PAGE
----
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But on the things-to-be-very-pleased-about list, number one is the completion of the greenhouse construction against the cottage back door. He who builds sheds and binds books worked his socks off, first demolishing the plastic conservatory, then being confounded by limestone wall (and how to affix said greenhouse to it.) Next were the bad delivery issues of wrong window fittings, wrong glass and dealing with the installation of a door that should have gone on the other end. This one step forward – two back construction phase was also preceded by devising means to resolve a perennially leaking gutter issue. But he sorted it. Hats off to Dr. Farrell.

And so you might be a tad underwhelmed when you see the final creation. It is so low-key compared with the plastic predecessor whose existence I tried never to record apart from this one photo:

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And so now for the new version – recently rain-tested and presently filling up with my drying onion crop:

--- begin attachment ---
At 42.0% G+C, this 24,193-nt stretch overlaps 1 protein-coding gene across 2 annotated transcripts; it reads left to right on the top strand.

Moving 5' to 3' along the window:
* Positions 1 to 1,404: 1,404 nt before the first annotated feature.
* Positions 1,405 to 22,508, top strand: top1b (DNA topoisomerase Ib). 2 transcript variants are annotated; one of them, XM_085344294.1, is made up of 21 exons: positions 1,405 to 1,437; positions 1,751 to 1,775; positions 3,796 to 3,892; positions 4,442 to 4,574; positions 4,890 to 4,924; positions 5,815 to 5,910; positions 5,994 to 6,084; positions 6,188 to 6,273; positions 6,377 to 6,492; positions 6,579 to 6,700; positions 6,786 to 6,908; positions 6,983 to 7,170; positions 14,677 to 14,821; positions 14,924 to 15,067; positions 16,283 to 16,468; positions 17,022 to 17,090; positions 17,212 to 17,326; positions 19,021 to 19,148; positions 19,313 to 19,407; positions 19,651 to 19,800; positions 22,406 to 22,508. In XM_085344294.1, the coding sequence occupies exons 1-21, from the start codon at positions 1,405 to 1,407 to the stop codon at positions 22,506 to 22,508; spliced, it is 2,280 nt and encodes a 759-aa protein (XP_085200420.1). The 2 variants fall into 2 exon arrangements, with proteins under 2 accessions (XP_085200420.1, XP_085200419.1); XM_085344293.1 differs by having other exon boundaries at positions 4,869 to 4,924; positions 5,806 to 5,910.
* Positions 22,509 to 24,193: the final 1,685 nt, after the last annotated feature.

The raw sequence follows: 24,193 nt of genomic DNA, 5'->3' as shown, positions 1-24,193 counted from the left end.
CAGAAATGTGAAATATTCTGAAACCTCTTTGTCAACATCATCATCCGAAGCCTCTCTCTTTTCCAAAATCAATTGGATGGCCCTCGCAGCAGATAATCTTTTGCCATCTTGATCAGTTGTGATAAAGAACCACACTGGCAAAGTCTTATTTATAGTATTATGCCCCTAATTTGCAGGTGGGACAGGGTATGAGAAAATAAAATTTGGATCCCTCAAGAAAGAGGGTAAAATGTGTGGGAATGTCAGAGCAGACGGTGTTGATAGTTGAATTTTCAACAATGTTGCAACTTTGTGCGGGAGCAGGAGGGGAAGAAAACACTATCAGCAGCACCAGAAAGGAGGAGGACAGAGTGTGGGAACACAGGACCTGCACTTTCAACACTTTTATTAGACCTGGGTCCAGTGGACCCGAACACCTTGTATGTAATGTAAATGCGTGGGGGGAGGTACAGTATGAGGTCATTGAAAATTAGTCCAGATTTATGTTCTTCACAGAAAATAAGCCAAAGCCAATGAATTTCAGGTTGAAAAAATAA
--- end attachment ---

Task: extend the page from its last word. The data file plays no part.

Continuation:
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Meanwhile out in the garden the bees aren’t letting the weather affect the feeding imperative. The hollyhock flowers have been a particular favourite, the bees calling in for an all-over pollen wash.

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The oregano flowers are a big hit too:

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Then out in the guerrilla garden, the knautia keeps on flowering and is now providing a hunting ground for a tiny crab spider:

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The latest floral interlopers there (though most welcome) are some lemony evening  primroses:

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The tansy has been taking over too and about to flower:

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Finally some soothing sounds from July on the Linden Walk:

 

The Changing Seasons: July  This month hosted by Brian at Bushboys World. Go see his fabulous gallery of New South Wales flora and fauna.

This Must Be The Stuff Rumpelstiltskin Used

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Well here it is – all set to spin into gold. So now you know. Rumpelstiltskin surely had barley straw.

But before the spinning – this was the barley crop three mornings ago:

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Then in the afternoon, in the baking heat, this happened: